Occasionally you can look up and see parrots sitting on a phone line. Watch for a minute--chances are one of them will start to fall backward and hang by his feet. Endlessly amusing.
According to Amazornia, these wild parrots are thriving, but in their native land the story is more dire. They are endangered due to habitat loss and hunting. So if they pitch a seed pod at you, be patient. Remember that these are the survivors of an endangered species, fighting to turn things around. We might have something to learn from them.

Monday, February 15, 2010

Mosaic in Lomita

Another community mosaic project!

This one is in Lomita--2161 Lomita Blvd to be exact, at the northeast corner of Lomita & Narbonne. That's the address of the Summer Studio Arts Academy, and the mosaic is mounted outside, near the main entrance. Completion date for the art was early summer 2009, after about three and a half months of work with over 50 people contributing their time and skills. The mosaic is titled "South Bay Shines a Light."

David Parsons of the Academy says the Chambers of Commerce of both Lomita and Palos Verdes participated. The point was to involve people--artists or not--in a project that reflected their community. So right in the center of the mosaic, shining its light, is a locomotive--because Lomita is home to the Lomita Railroad Museum.

The Summer Studio Arts Academy hosts "Art Jams" on the 4th Friday of the month. Poetry and live music, with refreshments! The next one is coming up soon, February 26, from 7-9:30 pm. Free parking lot in back, but be sure to walk around and enter from Lomita Blvd. so you can see the mosaic.

Wednesday, February 3, 2010

The Lynching of Lashenais

Sounds so poetic, doesn't it? Like a Victorian melodrama. Here's the picture of the event, taken in 1870.

That is Temple Street at the corner of New High (Justica) Street, Los Angeles. Clicking on it should bring up a much larger image. According to USC's caption:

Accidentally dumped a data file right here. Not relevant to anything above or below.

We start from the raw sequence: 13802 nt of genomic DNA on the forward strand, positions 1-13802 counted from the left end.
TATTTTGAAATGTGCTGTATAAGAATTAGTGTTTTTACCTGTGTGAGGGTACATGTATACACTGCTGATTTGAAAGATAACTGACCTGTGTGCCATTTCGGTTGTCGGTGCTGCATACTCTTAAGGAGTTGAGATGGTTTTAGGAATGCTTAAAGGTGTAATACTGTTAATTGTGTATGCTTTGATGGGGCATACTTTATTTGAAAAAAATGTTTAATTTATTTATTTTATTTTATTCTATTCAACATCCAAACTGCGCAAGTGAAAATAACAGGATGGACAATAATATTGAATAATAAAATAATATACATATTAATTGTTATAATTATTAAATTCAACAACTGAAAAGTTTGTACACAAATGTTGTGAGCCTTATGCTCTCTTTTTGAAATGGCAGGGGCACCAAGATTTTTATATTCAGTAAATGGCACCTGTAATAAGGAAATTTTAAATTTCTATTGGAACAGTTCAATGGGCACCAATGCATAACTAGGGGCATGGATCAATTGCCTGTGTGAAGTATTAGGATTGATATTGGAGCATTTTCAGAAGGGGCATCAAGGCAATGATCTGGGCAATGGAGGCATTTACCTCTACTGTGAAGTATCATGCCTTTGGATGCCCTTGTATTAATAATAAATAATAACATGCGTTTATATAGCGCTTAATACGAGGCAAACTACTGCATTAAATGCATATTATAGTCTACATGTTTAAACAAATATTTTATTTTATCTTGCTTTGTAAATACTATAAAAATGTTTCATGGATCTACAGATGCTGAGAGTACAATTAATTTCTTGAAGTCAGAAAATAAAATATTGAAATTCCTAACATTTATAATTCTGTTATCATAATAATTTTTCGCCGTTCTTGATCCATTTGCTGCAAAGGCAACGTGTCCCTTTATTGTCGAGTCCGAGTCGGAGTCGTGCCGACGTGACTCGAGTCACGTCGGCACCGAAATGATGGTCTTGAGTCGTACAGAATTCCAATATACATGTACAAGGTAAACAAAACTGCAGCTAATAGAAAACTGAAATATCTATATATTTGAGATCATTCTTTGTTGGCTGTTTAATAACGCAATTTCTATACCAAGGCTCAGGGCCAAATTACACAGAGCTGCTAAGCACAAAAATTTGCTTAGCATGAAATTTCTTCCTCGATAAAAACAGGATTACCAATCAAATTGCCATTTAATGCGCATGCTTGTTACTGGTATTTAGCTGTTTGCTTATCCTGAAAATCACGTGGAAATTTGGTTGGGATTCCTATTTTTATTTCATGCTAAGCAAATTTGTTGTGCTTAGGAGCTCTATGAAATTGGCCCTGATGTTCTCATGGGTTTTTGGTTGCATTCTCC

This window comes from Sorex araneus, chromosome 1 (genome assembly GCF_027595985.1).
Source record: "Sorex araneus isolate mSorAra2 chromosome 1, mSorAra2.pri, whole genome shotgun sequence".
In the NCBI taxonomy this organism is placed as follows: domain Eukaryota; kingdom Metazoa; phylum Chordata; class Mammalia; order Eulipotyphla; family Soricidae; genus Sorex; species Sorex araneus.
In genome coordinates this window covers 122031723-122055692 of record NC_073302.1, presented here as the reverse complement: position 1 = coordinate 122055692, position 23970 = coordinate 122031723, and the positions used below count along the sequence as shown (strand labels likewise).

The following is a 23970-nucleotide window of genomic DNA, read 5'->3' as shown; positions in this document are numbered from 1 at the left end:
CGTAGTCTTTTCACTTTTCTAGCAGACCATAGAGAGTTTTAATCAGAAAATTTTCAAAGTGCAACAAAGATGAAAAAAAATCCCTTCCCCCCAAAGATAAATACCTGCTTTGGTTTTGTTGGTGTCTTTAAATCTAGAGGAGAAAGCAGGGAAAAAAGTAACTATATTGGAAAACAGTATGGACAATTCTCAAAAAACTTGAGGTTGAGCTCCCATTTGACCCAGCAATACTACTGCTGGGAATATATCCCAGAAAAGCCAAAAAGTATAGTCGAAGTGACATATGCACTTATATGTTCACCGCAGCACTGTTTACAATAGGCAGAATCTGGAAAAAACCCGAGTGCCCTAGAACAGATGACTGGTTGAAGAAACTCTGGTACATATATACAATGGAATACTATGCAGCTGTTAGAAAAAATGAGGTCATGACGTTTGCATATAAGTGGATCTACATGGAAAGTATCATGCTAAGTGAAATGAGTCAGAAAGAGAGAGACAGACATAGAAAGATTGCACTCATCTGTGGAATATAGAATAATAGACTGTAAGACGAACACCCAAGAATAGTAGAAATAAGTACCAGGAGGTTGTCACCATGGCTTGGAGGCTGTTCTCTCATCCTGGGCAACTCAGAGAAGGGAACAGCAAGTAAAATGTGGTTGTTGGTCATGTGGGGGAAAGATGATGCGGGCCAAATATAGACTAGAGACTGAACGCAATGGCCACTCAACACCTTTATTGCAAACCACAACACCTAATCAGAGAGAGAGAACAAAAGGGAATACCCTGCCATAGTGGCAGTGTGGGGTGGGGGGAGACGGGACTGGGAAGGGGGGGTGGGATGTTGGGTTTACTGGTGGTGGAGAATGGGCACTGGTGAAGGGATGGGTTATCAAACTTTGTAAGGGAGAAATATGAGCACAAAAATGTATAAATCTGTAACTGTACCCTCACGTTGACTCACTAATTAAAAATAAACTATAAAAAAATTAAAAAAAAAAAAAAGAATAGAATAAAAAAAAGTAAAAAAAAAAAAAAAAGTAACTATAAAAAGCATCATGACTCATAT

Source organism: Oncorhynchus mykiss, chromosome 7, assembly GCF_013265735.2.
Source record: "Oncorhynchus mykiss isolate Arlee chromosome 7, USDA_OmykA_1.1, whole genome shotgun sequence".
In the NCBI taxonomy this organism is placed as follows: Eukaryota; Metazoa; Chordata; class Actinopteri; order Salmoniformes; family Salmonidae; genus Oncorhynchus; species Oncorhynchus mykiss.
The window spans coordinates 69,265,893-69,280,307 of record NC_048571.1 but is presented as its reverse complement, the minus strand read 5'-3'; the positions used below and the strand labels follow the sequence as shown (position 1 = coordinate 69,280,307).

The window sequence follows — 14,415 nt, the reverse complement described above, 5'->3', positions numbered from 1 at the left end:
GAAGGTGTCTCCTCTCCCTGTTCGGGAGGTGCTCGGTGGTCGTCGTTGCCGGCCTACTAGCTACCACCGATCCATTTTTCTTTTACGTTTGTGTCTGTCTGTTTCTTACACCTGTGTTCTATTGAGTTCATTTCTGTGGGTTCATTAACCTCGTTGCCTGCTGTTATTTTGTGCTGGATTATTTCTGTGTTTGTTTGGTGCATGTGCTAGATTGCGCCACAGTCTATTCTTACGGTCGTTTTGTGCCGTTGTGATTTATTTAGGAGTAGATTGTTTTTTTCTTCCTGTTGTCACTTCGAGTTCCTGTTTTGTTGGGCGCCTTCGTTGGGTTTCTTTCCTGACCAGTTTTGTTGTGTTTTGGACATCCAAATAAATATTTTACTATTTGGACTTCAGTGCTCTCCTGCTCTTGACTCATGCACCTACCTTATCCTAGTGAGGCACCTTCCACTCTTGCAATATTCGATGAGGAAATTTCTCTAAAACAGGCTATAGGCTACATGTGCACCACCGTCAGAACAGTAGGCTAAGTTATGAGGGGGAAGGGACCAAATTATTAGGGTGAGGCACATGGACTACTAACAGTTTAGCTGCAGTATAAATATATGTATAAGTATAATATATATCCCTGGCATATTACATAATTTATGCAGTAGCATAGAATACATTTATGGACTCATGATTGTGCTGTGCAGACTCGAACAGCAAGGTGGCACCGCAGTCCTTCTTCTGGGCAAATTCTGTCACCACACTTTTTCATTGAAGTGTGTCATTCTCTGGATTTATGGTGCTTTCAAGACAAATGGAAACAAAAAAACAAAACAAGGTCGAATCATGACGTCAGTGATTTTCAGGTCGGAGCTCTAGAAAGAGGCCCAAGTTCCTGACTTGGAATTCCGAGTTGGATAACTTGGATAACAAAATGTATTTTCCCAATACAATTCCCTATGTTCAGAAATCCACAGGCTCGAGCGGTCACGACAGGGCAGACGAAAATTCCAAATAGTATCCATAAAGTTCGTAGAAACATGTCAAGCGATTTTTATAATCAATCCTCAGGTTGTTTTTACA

A crowd of people gathers around the gate to the lumber yard. Lashenais, who was lynched for killing Jacob Bell, hangs from the archway. Many people towards the outside of the crowd simply sit, inactive. Tents and other spectators can be seen on the hill in the background. The image also shows Pound Cake Hill, which would later become the site of the Court House and then the Criminal Courts Building.

Just for comparison's sake, I found this pictures of Temple Street in 1876--just a few years later. The Los Angeles Library's caption says that Court Circle is laid out on the left.

Of course, that doesn't answer the tantalizing questions of who Lashenais was, why he killed Jacob Bell, and why the manly men of Olde Californy named a feature of their rugged land Pound Cake Hill.

This was the last lynching in Los Angeles, so it does get mentioned by the history books on occasion. According to page 191 of James Miller Guinn's A History of California and an Extended History of Los Angeles and  Environs, Also Including Biographies of Well Known Citizens of the Past and Present, Volume 1. (Is that a long enough title?) (Volume 1 contained 935 pages. Was there ever a Volume 2?) 
(I know I didn't finish the sentence but I think we all need to pause for air here.)